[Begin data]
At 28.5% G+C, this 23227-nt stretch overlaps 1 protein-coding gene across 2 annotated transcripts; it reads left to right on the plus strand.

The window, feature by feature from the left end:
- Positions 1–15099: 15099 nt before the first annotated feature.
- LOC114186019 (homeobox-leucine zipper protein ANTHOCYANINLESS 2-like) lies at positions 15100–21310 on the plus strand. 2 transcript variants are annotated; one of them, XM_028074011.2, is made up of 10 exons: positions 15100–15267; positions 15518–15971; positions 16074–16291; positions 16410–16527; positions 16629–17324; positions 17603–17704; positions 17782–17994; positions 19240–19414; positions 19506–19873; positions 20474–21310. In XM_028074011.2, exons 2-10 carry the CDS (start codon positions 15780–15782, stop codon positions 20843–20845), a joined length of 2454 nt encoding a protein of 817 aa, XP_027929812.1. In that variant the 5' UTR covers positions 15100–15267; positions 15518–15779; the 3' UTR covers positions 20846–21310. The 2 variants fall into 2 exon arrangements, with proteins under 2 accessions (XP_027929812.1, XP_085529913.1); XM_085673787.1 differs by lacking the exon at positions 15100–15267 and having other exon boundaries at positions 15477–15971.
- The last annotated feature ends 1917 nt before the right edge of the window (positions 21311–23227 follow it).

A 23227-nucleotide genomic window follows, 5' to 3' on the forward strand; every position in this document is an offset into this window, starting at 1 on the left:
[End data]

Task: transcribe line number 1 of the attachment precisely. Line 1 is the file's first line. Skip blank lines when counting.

At 28.5% G+C, this 23227-nt stretch overlaps 1 protein-coding gene across 2 annotated transcripts; it reads left to right on the plus strand.